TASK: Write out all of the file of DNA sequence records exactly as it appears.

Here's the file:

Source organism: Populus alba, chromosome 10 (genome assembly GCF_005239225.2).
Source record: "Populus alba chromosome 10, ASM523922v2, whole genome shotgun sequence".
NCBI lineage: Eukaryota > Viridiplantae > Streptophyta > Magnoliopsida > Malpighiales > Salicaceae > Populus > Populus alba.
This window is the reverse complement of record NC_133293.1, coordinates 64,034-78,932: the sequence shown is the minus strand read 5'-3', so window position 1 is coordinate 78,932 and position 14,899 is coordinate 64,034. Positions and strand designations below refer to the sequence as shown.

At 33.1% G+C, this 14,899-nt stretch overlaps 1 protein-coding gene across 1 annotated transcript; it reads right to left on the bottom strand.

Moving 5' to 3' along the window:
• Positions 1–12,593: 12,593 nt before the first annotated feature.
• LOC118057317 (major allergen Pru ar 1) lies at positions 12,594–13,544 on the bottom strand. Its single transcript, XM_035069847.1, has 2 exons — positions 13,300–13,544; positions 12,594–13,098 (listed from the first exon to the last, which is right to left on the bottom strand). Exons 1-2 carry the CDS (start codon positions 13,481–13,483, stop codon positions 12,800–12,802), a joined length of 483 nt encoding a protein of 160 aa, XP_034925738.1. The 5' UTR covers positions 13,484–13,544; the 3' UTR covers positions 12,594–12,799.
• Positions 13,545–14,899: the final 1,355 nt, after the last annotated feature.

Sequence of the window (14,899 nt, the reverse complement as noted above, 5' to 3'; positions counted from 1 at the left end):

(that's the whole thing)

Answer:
Source organism: Populus alba, chromosome 10 (genome assembly GCF_005239225.2).
Source record: "Populus alba chromosome 10, ASM523922v2, whole genome shotgun sequence".
NCBI lineage: Eukaryota > Viridiplantae > Streptophyta > Magnoliopsida > Malpighiales > Salicaceae > Populus > Populus alba.
This window is the reverse complement of record NC_133293.1, coordinates 64,034-78,932: the sequence shown is the minus strand read 5'-3', so window position 1 is coordinate 78,932 and position 14,899 is coordinate 64,034. Positions and strand designations below refer to the sequence as shown.

At 33.1% G+C, this 14,899-nt stretch overlaps 1 protein-coding gene across 1 annotated transcript; it reads right to left on the bottom strand.

Moving 5' to 3' along the window:
• Positions 1–12,593: 12,593 nt before the first annotated feature.
• LOC118057317 (major allergen Pru ar 1) lies at positions 12,594–13,544 on the bottom strand. Its single transcript, XM_035069847.1, has 2 exons — positions 13,300–13,544; positions 12,594–13,098 (listed from the first exon to the last, which is right to left on the bottom strand). Exons 1-2 carry the CDS (start codon positions 13,481–13,483, stop codon positions 12,800–12,802), a joined length of 483 nt encoding a protein of 160 aa, XP_034925738.1. The 5' UTR covers positions 13,484–13,544; the 3' UTR covers positions 12,594–12,799.
• Positions 13,545–14,899: the final 1,355 nt, after the last annotated feature.

Sequence of the window (14,899 nt, the reverse complement as noted above, 5' to 3'; positions counted from 1 at the left end):